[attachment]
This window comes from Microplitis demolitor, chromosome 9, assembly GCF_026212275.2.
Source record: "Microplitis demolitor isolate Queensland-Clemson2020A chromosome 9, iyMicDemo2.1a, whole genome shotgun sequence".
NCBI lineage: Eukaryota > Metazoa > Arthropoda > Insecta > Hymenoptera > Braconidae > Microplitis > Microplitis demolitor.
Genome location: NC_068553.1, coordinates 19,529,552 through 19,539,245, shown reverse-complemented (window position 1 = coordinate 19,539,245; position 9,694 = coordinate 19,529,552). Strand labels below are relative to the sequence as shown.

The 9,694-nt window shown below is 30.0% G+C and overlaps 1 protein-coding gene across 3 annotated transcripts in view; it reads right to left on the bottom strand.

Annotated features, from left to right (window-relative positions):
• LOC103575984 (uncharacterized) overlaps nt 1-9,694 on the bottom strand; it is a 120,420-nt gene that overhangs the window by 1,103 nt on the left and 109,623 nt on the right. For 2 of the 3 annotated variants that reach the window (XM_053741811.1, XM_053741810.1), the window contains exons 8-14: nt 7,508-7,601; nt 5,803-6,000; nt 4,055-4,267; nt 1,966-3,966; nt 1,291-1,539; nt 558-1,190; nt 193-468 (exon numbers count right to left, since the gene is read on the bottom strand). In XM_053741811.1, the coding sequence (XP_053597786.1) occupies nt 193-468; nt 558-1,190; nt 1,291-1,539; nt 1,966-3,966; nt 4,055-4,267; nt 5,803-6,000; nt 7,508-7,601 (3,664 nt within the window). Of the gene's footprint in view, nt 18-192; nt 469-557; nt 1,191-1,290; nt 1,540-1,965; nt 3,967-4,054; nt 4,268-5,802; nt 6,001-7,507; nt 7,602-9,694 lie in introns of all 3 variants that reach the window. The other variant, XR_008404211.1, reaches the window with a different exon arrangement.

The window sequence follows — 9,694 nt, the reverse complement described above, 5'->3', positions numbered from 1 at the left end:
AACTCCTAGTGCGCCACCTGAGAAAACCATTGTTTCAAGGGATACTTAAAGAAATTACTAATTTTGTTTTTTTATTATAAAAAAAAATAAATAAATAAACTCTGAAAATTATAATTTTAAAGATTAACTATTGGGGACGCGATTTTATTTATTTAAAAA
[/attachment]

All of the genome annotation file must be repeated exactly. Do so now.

This window comes from Microplitis demolitor, chromosome 9, assembly GCF_026212275.2.
Source record: "Microplitis demolitor isolate Queensland-Clemson2020A chromosome 9, iyMicDemo2.1a, whole genome shotgun sequence".
NCBI lineage: Eukaryota > Metazoa > Arthropoda > Insecta > Hymenoptera > Braconidae > Microplitis > Microplitis demolitor.
Genome location: NC_068553.1, coordinates 19,529,552 through 19,539,245, shown reverse-complemented (window position 1 = coordinate 19,539,245; position 9,694 = coordinate 19,529,552). Strand labels below are relative to the sequence as shown.

The 9,694-nt window shown below is 30.0% G+C and overlaps 1 protein-coding gene across 3 annotated transcripts in view; it reads right to left on the bottom strand.

Annotated features, from left to right (window-relative positions):
• LOC103575984 (uncharacterized) overlaps nt 1-9,694 on the bottom strand; it is a 120,420-nt gene that overhangs the window by 1,103 nt on the left and 109,623 nt on the right. For 2 of the 3 annotated variants that reach the window (XM_053741811.1, XM_053741810.1), the window contains exons 8-14: nt 7,508-7,601; nt 5,803-6,000; nt 4,055-4,267; nt 1,966-3,966; nt 1,291-1,539; nt 558-1,190; nt 193-468 (exon numbers count right to left, since the gene is read on the bottom strand). In XM_053741811.1, the coding sequence (XP_053597786.1) occupies nt 193-468; nt 558-1,190; nt 1,291-1,539; nt 1,966-3,966; nt 4,055-4,267; nt 5,803-6,000; nt 7,508-7,601 (3,664 nt within the window). Of the gene's footprint in view, nt 18-192; nt 469-557; nt 1,191-1,290; nt 1,540-1,965; nt 3,967-4,054; nt 4,268-5,802; nt 6,001-7,507; nt 7,602-9,694 lie in introns of all 3 variants that reach the window. The other variant, XR_008404211.1, reaches the window with a different exon arrangement.

The window sequence follows — 9,694 nt, the reverse complement described above, 5'->3', positions numbered from 1 at the left end:
AACTCCTAGTGCGCCACCTGAGAAAACCATTGTTTCAAGGGATACTTAAAGAAATTACTAATTTTGTTTTTTTATTATAAAAAAAAATAAATAAATAAACTCTGAAAATTATAATTTTAAAGATTAACTATTGGGGACGCGATTTTATTTATTTAAAAA